You're making your way to the top of the administrative ladder. And you realize that with every rung, you leave behind more business associates. Suddenly, there are fewer colleagues you can confide in, fewer people to talk to. You experience “totem pole syndrome”-- the higher you go, the lonelier it gets. Experts attribute these feelings to a number of real and imagined factors:
Power conceals good deeds. When you rise to a position of power, you begin to question the motivations behind the good deeds and favors of others. Are they doing it to be kind and helpful? Or do they have a hidden agenda? The reasons sometimes become blurred and foster distrust.
Power disconnects you. Like an organization chart, your lofty post boxes you in above your staff. Since you have the power to hire and fire, those below you may feel the need to keep a “corporate distance.” This disconnect can be isolating, keeping staffers away from your door, your phone and even your email.
Power displaces you. Many upper managers are often out of the office on business trips. Yes, there are electronic means to keep in touch, but junior staffers are often reluctant to disturb you when you’re away.
So while power does give you more control over what’s going on in your department, you still need experienced, unfiltered feedback on critically important issues from the people working for you. You can't survive on people simply telling you what you want to hear, when you want to hear it. What to do? Some suggestions:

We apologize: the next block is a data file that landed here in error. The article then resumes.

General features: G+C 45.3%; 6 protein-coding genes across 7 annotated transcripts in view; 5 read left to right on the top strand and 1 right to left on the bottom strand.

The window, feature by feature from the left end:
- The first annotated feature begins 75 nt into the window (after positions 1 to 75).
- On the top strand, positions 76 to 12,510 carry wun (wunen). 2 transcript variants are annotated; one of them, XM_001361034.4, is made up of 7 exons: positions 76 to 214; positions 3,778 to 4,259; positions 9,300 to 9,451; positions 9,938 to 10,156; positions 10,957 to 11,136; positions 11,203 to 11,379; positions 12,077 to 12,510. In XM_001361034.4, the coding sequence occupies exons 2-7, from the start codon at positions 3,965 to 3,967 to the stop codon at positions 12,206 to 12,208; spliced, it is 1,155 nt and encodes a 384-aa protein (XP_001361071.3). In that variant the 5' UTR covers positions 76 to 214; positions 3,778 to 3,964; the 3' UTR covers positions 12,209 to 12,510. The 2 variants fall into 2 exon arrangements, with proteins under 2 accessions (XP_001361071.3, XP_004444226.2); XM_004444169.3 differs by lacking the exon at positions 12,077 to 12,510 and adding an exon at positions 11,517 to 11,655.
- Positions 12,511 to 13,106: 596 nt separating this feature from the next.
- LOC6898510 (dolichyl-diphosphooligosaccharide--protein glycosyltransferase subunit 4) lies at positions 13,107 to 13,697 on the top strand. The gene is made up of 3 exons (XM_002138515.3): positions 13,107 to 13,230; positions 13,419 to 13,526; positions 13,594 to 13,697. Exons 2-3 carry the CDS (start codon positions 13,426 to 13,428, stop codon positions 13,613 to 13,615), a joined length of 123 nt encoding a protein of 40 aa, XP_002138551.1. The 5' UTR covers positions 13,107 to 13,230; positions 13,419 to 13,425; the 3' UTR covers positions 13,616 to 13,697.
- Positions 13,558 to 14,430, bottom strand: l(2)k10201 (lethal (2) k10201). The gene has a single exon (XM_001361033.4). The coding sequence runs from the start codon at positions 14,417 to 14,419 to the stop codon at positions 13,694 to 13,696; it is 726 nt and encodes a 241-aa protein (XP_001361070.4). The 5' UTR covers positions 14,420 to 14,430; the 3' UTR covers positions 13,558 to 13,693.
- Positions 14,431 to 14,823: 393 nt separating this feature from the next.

Set up (or join) an Exec Support Group. People on this list can be those who share your title at other companies or even different departments in the same company. They should be people whom you trust and have similar goals and objectives. They can also be retired CEOs, CFOs or other veterans of successful businesses. Meet with your group regularly in person (emails can get tricky, as they can be accidentally or purposefully read by others not in the group). One place to find these seasoned execs is by attending seminars, conferences and similar corporate events.
Surveying for Success. Surveys can provide feedback and guidance on important issues. The key thing to remember about surveys is to carefully select your survey participants. The goal is to get information from the most informed people you can find. Let participants know in advance what you'll be surveying them about and how the information will be used. It's not a bad idea to have your survey sponsored by an educational institution or trade group. After the survey, follow up with a number of accomplished participants and "connect" with them on a professional level as mentors and advisors.
Keep lines of communication open. Conduct frequent meetings with and welcome their feedback via phone, email or simply a visit to your office.
Yes, it can get lonely at the top. But there are steps you can take to make your organization feel like a family. Try some of these tips and let us know how they work for you.
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